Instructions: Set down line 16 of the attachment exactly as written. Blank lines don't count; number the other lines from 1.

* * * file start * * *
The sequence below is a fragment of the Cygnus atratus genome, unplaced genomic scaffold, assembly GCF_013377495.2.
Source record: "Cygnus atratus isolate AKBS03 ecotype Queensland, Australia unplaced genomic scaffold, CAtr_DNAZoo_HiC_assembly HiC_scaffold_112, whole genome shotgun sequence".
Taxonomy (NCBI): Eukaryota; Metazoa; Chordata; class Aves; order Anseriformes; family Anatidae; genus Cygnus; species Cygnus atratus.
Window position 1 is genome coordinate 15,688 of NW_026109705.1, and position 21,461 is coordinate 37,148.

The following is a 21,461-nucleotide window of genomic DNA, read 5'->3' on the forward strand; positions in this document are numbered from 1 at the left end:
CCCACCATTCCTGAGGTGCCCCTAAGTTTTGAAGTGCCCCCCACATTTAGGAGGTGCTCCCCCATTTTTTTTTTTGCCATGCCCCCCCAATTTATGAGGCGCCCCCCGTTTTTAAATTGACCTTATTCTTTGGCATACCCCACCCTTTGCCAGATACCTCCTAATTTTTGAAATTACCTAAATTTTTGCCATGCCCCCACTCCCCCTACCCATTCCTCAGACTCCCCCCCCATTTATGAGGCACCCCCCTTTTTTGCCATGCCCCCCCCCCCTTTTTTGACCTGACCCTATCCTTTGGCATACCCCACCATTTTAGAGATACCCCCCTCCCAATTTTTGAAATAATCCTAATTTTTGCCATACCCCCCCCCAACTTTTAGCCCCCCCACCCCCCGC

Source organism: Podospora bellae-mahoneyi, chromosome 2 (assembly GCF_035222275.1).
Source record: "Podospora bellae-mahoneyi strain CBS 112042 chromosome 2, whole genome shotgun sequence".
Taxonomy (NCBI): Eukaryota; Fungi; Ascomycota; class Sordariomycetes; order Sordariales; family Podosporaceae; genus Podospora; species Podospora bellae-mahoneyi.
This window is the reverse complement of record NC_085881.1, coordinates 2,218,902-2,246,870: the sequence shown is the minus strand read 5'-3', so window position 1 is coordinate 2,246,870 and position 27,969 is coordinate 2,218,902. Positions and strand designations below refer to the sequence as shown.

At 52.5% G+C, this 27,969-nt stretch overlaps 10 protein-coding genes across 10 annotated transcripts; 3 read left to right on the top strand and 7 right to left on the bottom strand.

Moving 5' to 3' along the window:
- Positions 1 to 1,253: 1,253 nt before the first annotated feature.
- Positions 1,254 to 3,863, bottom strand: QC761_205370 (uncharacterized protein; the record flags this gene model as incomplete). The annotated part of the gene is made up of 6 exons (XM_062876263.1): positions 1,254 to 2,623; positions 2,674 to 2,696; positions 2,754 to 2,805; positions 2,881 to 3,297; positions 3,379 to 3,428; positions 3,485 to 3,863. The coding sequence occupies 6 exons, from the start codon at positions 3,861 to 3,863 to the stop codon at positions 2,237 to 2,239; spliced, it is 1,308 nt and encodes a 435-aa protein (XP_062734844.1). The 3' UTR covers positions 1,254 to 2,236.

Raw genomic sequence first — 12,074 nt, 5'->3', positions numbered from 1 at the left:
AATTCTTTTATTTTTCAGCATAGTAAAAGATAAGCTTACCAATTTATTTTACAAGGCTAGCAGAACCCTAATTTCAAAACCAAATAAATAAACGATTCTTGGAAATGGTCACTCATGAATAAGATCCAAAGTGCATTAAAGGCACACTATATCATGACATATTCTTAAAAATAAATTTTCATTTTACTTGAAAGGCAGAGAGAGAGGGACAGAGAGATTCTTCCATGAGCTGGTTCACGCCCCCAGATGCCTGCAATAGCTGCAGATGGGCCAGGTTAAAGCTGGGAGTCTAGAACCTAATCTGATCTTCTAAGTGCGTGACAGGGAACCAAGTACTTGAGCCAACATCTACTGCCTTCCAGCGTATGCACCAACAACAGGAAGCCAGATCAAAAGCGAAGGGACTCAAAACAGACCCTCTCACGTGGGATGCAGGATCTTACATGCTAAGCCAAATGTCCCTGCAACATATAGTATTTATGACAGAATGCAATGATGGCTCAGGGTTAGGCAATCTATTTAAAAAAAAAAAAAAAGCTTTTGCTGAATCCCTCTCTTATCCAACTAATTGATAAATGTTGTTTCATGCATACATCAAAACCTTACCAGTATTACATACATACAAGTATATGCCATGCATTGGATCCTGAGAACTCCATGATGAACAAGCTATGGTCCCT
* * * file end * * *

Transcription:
AATTCTTTTATTTTTCAGCATAGTAAAAGATAAGCTTACCAATTTATTTTACAAGGCTAGCAGAACCCTAATTTCAAAACCAAATAAATAAACGATTCTTGGAAATGGTCACTCATGAATAAGATCCAAAGTGCATTAAAGGCACACTATATCATGACATATTCTTAAAAATAAATTTTCATTTTACTTGAAAGGCAGAGAGAGAGGGACAGAGAGATTCTTCCATGAGCTGGTTCACGCCCCCAGATGCCTGCAATAGCTGCAGATGGGCCAGGTTAAAGCTGGGAGTCTAGAACCTAATCTGATCTTCTAAGTGCGTGACAGGGAACCAAGTACTTGAGCCAACATCTACTGCCTTCCAGCGTATGCACCAACAACAGGAAGCCAGATCAAAAGCGAAGGGACTCAAAACAGACCCTCTCACGTGGGATGCAGGATCTTACATGCTAAGCCAAATGTCCCTGCAACATATAGTATTTATGACAGAATGCAATGATGGCTCAGGGTTAGGCAATCTATTTAAAAAAAAAAAAAAAGCTTTTGCTGAATCCCTCTCTTATCCAACTAATTGATAAATGTTGTTTCATGCATACATCAAAACCTTACCAGTATTACATACATACAAGTATATGCCATGCATTGGATCCTGAGAACTCCATGATGAACAAGCTATGGTCCCT